Sunday, May 30, 2010

being many flavoured and subtle

Reaching the end of Incidents in the Rue Laugier after A Friend From England I thought, "I have read two Brookners in a row. Every other time I've read two Brookners in a row I have felt too enervated to read a third. Now I will want to read something else." So I made myself read Chinese Poems, a collection of translations by Arthur Waley, who tells us that he chose this group of poems above others not because they were "a balanced and representative anthology of Chinese poetry through the ages," but because he liked them, and because they "happen to work out well in translation." Waley died in 1966. Transparent plastic on the book's cover is curling off with age, and the publisher's blurb starts like this,

A taste for Chinese poetry is not hard to acquire. It is as easy to enjoy as chop suey, and has in fact something of the same quality, being many flavoured and subtle, yet full of honest nourishment

but I was uneasy throughout, and afterwards rushed on to another Brookner, finally discovering that she was the author I had wanted all along. I had misread myself, I had tried to stop the flow of my attention, which had not been enervated after all; I had betrayed myself as a reader. If to dedicate time to reading is to make a blind way through a jungle (how to identify the destination, how to reach it once identified?) then I had misinterpreted the cry of some bird, the broken branch, the crushed leaf, the weather. I had substituted science for intuition.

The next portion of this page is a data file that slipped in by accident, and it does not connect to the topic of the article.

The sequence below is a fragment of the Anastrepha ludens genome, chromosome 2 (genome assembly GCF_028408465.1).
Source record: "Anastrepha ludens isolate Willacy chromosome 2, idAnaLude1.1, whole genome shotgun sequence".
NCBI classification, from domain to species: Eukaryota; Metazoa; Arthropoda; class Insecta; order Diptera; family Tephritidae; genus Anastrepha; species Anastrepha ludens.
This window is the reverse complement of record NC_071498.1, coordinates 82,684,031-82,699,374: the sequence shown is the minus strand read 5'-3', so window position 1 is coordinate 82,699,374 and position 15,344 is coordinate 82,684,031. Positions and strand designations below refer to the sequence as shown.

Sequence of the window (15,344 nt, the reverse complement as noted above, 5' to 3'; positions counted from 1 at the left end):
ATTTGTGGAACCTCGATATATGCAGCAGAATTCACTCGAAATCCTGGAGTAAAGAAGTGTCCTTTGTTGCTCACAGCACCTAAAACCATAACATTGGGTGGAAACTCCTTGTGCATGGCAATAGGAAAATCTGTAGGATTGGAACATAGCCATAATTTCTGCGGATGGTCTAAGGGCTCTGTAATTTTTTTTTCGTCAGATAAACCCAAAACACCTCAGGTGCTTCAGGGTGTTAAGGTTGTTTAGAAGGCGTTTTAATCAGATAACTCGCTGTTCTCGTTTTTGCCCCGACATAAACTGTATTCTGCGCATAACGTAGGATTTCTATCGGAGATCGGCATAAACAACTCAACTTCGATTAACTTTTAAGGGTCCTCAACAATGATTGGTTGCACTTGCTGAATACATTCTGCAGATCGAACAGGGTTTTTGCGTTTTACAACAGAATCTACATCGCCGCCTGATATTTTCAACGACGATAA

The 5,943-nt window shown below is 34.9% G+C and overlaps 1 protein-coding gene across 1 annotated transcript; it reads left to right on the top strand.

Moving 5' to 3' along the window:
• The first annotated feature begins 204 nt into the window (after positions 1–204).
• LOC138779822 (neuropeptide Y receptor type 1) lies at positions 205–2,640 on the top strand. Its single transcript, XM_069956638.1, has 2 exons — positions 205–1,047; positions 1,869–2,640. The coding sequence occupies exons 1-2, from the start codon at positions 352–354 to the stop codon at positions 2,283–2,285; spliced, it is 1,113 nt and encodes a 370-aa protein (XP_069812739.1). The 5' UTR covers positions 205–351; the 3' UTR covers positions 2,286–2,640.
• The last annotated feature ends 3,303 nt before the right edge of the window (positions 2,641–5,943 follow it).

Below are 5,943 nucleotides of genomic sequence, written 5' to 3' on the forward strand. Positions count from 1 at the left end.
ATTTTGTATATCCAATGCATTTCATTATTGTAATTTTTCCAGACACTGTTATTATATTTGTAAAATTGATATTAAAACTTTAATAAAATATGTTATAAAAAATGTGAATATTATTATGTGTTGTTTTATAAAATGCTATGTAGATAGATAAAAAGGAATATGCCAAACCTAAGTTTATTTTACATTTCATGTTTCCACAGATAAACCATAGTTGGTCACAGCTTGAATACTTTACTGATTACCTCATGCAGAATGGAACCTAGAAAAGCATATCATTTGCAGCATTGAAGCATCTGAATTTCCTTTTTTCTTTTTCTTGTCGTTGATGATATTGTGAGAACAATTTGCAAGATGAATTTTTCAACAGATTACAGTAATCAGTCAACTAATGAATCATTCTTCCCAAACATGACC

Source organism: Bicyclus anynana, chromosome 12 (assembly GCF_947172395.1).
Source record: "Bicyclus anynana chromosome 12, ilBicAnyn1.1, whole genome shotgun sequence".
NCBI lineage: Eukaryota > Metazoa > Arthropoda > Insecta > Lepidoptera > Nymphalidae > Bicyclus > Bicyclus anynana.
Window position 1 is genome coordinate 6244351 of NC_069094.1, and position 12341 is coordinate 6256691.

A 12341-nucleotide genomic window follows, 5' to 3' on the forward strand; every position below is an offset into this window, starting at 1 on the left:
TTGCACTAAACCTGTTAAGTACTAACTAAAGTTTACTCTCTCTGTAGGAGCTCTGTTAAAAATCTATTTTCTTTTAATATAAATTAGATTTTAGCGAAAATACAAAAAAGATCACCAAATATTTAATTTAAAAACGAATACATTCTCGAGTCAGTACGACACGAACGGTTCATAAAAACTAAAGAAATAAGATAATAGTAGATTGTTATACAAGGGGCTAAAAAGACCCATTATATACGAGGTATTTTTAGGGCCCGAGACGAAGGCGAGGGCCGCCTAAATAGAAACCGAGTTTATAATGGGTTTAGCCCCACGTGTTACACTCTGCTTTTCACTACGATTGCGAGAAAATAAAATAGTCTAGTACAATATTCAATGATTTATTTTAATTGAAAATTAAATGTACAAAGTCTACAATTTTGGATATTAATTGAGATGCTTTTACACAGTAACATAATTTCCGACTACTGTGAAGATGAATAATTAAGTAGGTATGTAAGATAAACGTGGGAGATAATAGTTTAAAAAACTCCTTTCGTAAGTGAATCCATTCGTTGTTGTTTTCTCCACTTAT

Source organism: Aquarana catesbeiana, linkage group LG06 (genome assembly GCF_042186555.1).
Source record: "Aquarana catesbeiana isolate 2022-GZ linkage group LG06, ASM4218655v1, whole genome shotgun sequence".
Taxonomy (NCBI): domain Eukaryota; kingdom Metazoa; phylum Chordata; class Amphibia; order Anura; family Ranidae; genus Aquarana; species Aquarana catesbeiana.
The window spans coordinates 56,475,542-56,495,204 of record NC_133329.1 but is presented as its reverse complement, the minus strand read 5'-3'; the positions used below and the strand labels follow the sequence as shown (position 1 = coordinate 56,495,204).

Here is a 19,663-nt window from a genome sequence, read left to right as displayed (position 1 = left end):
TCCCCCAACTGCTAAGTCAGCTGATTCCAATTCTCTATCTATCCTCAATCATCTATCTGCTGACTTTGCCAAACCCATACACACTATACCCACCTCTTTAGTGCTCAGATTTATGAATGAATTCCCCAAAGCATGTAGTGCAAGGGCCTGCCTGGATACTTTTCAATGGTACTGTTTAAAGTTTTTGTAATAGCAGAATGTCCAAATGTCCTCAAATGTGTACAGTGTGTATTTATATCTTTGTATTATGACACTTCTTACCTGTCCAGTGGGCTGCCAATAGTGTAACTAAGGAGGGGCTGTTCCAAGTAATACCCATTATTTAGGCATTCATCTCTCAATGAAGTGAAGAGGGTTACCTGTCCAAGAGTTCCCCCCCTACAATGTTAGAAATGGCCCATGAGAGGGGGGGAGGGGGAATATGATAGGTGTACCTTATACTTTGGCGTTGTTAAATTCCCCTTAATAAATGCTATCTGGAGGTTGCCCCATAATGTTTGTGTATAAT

The Brookner I chose was her 1988 Latecomers -- why? -- because I liked the first couple of words: "Hartmann, a voluptuary ..."

Hartmann, a voluptuary, lowered a spoonful of brown sugar crystals into his coffee cup, then placed a square of bitter chocolate on his tongue, and, while it was dissolving, lit his first cigarette.

I did not like the cover, which was black. It seemed wrong for the author, who previously I'd only read in coloured volumes, a blue streetscape, a reproduction of a girl's portrait, but inside everything was as it should be, ordered and dense, deep, close, observant, although, unusually for her, there were four principal characters. At the end of Latecomers I read the first page again and came to the conclusion that Hartmann had changed over the course of the book. He was not the person he had promised to be. I remembered that she writes her books (she's said) from beginning to end, in a single draft, longhand, and that's it, as did Iris Murdoch, who sat with a stack of clean paper on one side and the written-on pages on the other, moving one pile, page by page, onto the table in front of her so that it could be transferred to the top of the second pile. So I've heard ("a new Murdoch manuscript ... many thousands of pages of illegible handwriting carried in a blue laundrette plastic bag," wrote her publisher).

Do you ever rewrite what you have written?

Never. It is always the first draft. I may alter the last chapter; I may lengthen it. Only because I get very tired at the end of a book and tend to rush and go too quickly, so when I have finished it I go over the last chapter.